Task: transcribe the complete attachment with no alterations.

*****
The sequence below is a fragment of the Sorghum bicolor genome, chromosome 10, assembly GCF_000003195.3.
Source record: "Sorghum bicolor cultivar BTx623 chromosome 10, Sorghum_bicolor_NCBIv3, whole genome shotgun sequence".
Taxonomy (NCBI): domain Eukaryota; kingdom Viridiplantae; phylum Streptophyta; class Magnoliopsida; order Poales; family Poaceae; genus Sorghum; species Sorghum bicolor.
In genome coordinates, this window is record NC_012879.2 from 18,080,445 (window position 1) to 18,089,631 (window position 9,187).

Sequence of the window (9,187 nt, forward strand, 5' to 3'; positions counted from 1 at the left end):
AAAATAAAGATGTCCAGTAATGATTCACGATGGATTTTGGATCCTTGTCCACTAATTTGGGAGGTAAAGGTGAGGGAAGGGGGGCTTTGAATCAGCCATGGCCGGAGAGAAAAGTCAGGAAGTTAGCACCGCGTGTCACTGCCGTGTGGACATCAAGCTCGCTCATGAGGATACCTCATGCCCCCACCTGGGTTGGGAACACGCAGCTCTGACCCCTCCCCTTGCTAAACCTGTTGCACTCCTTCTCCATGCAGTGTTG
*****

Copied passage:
The sequence below is a fragment of the Sorghum bicolor genome, chromosome 10, assembly GCF_000003195.3.
Source record: "Sorghum bicolor cultivar BTx623 chromosome 10, Sorghum_bicolor_NCBIv3, whole genome shotgun sequence".
Taxonomy (NCBI): domain Eukaryota; kingdom Viridiplantae; phylum Streptophyta; class Magnoliopsida; order Poales; family Poaceae; genus Sorghum; species Sorghum bicolor.
In genome coordinates, this window is record NC_012879.2 from 18,080,445 (window position 1) to 18,089,631 (window position 9,187).

Sequence of the window (9,187 nt, forward strand, 5' to 3'; positions counted from 1 at the left end):
AAAATAAAGATGTCCAGTAATGATTCACGATGGATTTTGGATCCTTGTCCACTAATTTGGGAGGTAAAGGTGAGGGAAGGGGGGCTTTGAATCAGCCATGGCCGGAGAGAAAAGTCAGGAAGTTAGCACCGCGTGTCACTGCCGTGTGGACATCAAGCTCGCTCATGAGGATACCTCATGCCCCCACCTGGGTTGGGAACACGCAGCTCTGACCCCTCCCCTTGCTAAACCTGTTGCACTCCTTCTCCATGCAGTGTTG